Communication Disorders Ph.D. Dissertations


Measurement and Features of Persuasive Writing in Undergraduate Students with and without Written Language Disorders

Date of Award


Document Type


Degree Name

Doctor of Philosophy (Ph.D.)


Communication Disorders

First Advisor

Lauren Katz (Advisor)

Second Advisor

Lynne Hewitt (Committee Member)

Third Advisor

Elizabeth Burroughs (Committee Member)

Fourth Advisor

Miriam Krause (Committee Member)

Fifth Advisor

Wendy Watson (Committee Member)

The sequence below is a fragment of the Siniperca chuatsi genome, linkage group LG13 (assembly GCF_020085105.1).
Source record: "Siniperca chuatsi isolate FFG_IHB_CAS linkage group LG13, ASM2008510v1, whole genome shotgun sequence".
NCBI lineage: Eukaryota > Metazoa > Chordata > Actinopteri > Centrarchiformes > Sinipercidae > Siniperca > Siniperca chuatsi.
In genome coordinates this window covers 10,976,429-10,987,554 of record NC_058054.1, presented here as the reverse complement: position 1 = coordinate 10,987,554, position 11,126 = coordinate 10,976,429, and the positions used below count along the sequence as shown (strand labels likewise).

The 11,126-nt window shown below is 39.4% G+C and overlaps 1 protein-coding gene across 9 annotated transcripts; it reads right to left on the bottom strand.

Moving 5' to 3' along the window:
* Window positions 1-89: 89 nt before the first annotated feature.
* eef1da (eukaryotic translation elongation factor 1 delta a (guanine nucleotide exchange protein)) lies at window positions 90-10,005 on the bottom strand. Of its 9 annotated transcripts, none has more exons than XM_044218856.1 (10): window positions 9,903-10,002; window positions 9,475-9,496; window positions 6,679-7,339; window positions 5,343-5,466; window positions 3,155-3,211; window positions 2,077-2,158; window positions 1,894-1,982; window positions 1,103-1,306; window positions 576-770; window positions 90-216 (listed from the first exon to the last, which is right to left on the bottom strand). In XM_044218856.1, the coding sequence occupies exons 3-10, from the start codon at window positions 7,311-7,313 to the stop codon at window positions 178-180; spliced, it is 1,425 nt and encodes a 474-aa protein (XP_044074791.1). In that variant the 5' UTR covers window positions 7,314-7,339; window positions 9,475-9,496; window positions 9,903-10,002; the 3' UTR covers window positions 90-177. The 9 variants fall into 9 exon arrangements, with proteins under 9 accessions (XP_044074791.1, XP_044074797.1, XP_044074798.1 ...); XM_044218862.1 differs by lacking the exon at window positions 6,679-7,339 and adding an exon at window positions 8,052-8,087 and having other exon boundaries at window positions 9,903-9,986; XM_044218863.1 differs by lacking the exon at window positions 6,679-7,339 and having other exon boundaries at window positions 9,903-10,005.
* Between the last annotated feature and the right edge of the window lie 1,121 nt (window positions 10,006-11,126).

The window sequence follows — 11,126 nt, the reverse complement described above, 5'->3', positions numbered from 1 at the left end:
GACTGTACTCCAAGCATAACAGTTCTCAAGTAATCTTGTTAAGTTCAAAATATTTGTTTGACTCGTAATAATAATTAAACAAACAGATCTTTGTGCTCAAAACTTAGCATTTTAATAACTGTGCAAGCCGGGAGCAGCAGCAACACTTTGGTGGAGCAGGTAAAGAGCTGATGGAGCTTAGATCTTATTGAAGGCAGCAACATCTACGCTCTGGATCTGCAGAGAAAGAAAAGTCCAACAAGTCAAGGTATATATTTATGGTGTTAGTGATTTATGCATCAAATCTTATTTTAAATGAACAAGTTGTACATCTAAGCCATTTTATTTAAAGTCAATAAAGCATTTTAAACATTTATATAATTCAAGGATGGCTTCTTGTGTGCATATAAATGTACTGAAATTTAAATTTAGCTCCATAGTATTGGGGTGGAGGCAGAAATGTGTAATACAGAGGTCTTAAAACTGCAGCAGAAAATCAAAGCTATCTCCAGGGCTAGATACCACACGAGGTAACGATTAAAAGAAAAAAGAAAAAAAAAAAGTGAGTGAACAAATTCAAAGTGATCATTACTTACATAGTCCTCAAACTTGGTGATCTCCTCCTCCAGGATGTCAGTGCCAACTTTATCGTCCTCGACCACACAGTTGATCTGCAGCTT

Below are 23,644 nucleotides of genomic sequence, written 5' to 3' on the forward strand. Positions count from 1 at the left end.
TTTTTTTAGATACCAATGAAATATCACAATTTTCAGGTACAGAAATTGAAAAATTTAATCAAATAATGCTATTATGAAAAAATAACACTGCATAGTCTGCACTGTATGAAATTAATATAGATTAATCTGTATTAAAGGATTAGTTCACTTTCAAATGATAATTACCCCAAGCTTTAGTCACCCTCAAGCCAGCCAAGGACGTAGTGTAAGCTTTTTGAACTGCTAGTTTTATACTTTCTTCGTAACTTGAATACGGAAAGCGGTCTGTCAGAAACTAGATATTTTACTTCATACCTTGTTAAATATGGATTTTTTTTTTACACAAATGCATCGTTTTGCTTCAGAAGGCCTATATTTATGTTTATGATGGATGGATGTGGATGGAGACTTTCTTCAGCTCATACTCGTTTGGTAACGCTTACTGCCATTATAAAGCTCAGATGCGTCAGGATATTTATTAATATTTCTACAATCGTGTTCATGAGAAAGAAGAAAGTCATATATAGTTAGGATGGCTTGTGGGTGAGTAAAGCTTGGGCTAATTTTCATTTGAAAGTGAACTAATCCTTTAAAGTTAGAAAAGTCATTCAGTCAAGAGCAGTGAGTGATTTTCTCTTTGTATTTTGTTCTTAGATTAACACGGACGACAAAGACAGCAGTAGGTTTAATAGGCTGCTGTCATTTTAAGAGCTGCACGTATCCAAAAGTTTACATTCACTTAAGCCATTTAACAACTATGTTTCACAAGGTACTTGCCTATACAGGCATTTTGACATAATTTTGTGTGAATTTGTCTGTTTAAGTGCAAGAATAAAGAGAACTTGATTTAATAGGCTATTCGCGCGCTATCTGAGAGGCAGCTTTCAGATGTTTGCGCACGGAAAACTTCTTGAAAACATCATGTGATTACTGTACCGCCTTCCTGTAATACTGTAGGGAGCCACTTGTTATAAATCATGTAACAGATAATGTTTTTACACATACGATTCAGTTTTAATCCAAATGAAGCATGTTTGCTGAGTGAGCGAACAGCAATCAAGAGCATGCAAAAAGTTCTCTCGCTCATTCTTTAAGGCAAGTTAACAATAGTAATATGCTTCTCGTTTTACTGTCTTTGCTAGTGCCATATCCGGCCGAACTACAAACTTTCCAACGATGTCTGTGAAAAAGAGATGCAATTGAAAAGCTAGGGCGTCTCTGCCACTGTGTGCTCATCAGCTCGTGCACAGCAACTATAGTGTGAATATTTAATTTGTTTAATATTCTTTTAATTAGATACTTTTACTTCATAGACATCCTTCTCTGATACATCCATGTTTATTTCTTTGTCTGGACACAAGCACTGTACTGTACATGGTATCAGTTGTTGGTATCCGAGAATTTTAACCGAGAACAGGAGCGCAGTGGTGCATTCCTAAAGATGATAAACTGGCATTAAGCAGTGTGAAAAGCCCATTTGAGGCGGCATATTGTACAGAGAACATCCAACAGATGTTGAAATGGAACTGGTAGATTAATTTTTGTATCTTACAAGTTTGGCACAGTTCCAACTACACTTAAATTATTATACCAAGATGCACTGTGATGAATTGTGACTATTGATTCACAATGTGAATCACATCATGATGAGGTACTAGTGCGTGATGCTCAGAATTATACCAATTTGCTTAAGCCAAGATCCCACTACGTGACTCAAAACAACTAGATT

This study utilized a mixed methods design to examine the feasibility of using rating scales to evaluate the writing skills of undergraduate students, the similarities and differences between the persuasive writing samples of undergraduate students with and without written language disorders (WLDs), and the features of persuasive writing that relate to overall writing quality. Both typical undergraduate participants (n = 50) and undergraduate participants with diagnosed WLDs (n = 4) composed persuasive writing samples on the controversial topic of a new printing policy implemented at their university that required students to pay for printing. Persuasive writing samples were scored by three graduate research assistants using holistic and analytic rating scales designed for the current study. Scores on the rating scales were used in both the quantitative and qualitative analyses of the study, and comments provided by the raters about why they selected a particular holistic score for each sample were used for the qualitative analyses. Results of the study revealed problems with inter-rater and intra-rater reliability for both the holistic and analytic rating scales. Additionally, differences were found across several features of writing between the persuasive writing samples of typical participants and participants with WLDs, as well as between the writing samples of participants with high holistic scores and low holistic scores. Research and clinical implications are presented in light of the results of the current study. Limitations of the current study and directions for future research are also discussed.